Sunday, October 26, 2014

Waybills Part 36: Empty car waybills

I have described prototype empty car bills in previous posts, and some of those posts are listed below. In this post I return to that topic, and also discuss modeling implementation of these bills.

The general handling of empty cars:

Empty private cars:

Mike White’s collection of more than 20 of my posts on waybills:

     It may be the case that there were a few American railroads (I don’t know about Canadian or Mexican practice here) which did not use empty car waybills. But evidence continues to emerge for more and more railroads that did use them. Below is a scan of an original manila cardstock document from the Missouri-Kansas-Texas (MKT) which is 3.5 x 9 inches in size. You can click on it to enlarge the image.

It contains two parts of interest. First, at the top is a section intended to be filled out for every foreign car which came onto MKT rails. The card would then be stapled to the waybill, for use when the car was made empty, if it did not happen to be confiscated for loading. (This is to facilitate subsequent return of the empty, if necessary, via the service route by which it arrived.)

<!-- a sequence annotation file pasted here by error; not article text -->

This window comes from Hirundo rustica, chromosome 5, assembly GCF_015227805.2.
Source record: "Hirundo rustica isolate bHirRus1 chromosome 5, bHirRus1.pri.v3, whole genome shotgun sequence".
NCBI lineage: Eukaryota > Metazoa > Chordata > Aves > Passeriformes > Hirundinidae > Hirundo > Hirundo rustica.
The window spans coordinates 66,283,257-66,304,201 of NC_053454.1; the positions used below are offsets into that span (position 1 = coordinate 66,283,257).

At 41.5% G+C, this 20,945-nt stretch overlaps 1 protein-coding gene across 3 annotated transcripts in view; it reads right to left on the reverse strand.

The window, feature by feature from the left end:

Of perhaps equal importance, at the bottom was this admonition, which clearly describes the importance of this document. The exceptions, tank cars and some refrigerator cars, are also noted and their movement documentation listed. This sentence might be a good addition to a model Empty Car bill.

     I also obtained an Atlantic Coast Line card of the same type. It too is cardstock, of a somewhat ocher color, and is 3.5 x 8.5 inches in size. It is similar on its front face to documents I have shown in some of the earlier posts whose links are shown above.

The back face, however, is also interesting in that a summary of some of the relevant Car Service Rules are printed there. This also is certainly an option for addition to model documents of this type.

Note that at the bottom of this document back is a comment about Special Car Order (SCO) 90. For post-1953 layouts, this might be a good addition also.
     Use of these kinds of Empty Car billing documents is slowly increasing on model railroads interested in prototype operation, instead of merely having a four-cycle card with a couple of moves simply identified as “empty.” This is another of those small changes to make operation more realistic.
Tony Thompson

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